Relationships and Team building

Group work

Groups are two or more people who are unified with a similarity in task that they have to accomplish together. While the primary motive of each person is to satisfy their own needs from work (their performance, goals, ambitions, success etc.) humans behave differently when in groups than when alone. Studies have unearthed that individuals work harder and faster when others are present (social facilitation), and that an individual’s performance is reduced when others in the situation create distraction or conflict. There are both positive and negative effects of group influence on individual behavior. Attraction, solidarity, and morale often describe group cohesion, which directly impacts the group’s performance.

The social animal

Man is after all a social being. Besides the need for achievement and power, which are the strongest drivers of action, people have affiliation needs. People want to communicate with one another, offer opinions, obtain criticism, and know that they matter. People in groups have different roles; they communicate the role and receive feedback from both themselves (did I play the role correctly?) and from others (did everyone confirm that my behavior was correct?) to restart the process of redefining who they are as individuals (personal role).


Few missions if any in today’s world can be accomplished alone. Any task requires resources from many individuals. It is crucial to assure widespread use of multidiscipline teams to deliver their purpose effectively and efficiently. While groups rely on ‘individual bests’ for performance, teams demonstrate the spirit of accountability and task definition. Committed to a common purpose, they possess complementary skills, and agree on specific performance goals for which team members hold themselves mutually accountable.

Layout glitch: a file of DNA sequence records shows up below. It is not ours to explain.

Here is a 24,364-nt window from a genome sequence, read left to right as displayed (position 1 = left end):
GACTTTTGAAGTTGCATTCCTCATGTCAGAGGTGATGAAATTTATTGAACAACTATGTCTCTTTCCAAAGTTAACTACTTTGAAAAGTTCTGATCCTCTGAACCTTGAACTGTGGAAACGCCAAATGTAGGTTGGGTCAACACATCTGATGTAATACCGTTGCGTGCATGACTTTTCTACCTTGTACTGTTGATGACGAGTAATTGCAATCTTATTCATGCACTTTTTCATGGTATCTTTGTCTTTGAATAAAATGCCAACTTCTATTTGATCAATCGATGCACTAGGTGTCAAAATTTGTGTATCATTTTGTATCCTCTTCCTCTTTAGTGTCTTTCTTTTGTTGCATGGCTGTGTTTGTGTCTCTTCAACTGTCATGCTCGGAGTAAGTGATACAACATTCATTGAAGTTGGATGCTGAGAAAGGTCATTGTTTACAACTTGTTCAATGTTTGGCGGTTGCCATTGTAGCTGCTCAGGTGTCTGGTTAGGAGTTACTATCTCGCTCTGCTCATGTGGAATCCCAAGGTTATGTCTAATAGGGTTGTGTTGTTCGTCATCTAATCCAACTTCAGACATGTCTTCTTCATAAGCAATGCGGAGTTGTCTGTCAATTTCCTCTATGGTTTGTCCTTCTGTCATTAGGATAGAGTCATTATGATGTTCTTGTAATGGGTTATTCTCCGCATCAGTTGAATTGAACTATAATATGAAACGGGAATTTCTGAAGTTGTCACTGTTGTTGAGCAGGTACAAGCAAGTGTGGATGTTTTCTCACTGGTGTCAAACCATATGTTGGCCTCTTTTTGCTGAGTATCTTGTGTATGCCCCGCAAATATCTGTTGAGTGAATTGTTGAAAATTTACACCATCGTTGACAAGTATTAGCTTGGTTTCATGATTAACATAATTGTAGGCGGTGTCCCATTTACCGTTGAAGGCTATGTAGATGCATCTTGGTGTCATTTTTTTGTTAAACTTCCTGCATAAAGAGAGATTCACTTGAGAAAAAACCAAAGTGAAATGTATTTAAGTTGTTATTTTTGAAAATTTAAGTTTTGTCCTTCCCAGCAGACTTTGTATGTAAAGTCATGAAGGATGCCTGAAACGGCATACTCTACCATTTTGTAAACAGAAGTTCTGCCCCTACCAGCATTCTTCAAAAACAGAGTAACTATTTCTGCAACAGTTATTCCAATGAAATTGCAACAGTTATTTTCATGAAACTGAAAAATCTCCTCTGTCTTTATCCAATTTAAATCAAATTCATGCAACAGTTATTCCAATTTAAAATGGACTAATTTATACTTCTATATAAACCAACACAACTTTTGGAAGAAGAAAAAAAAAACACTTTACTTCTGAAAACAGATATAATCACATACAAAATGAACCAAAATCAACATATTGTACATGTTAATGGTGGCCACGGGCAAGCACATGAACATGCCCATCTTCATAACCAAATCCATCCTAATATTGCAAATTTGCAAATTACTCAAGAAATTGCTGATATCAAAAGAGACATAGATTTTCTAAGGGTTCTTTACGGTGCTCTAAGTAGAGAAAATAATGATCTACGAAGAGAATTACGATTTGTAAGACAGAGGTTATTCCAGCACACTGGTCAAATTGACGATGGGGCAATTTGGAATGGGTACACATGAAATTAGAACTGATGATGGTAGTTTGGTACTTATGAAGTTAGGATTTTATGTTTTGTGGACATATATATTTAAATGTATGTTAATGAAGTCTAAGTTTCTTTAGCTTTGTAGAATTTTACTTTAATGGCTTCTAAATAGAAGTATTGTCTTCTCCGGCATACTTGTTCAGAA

Whole = More than sum of parts

When each one does their assigned job themselves, they add their individual pieces to the mosaic. However the design at the end of the process is more beautiful than every single piece by itself. Teams are responsible for action and motivate each member to put in the best for a higher purpose: Team success. When teams succeed every individual succeeds too. However the team adds an additional sense of humanness to the performance and allows individuals to look beyond themselves.

MINDFRAMES: Reframing teamwork

Teams need to be built rightly and for this they deserve optimal interpersonal communication and team leadership. Teams need to be primed to welcome challenges, redefine their purpose, set clearer goals and modify their actions to achieve these goals. What worked in the past doesn’t necessarily work in the future. By influencing one another positively, each one attains higher level needs and the teams performance becomes every member’s reward. Team members sit together not just by chance, but by choice. They need to build the will to realize that: together everyone achieves more.

High Performance Teams

High performance teams are different from working groups. Things that make them unique are:

  • Sense of direction and purpose
  • Careful deliberate team selection
  • Specialized nature of their goals
  • Respect for the leader’s authority
  • Impact of actions of another
  • Ability to reframe challenges
  • Maintaining a code of conduct
  • Performance oriented goals
  • Flexibility in time based tasks
  • Purposeful time spent together
  • Optimal resource utilization
  • Interpersonal respect for members
  • Urgency for task accomplishment

Functional roles of members

Every member ought to be trained and encouraged to perform their task and maintenance roles

  • Generating newer ideas
  • Seeking more information
  • Awaiting team feedback
  • Freedom in expression
  • Measuring majority responses
  • Stimulating more discussion
  • Recording team’s actions
  • Mediating member differences
  • Facilitating communication
  • Sticking to the team’s goal

Counterproductive roles

These are harmful to the team

  • Resistance to newer ideas
  • The attacking predisposition
  • Diverting from team’s goals
  • Dominating and manipulating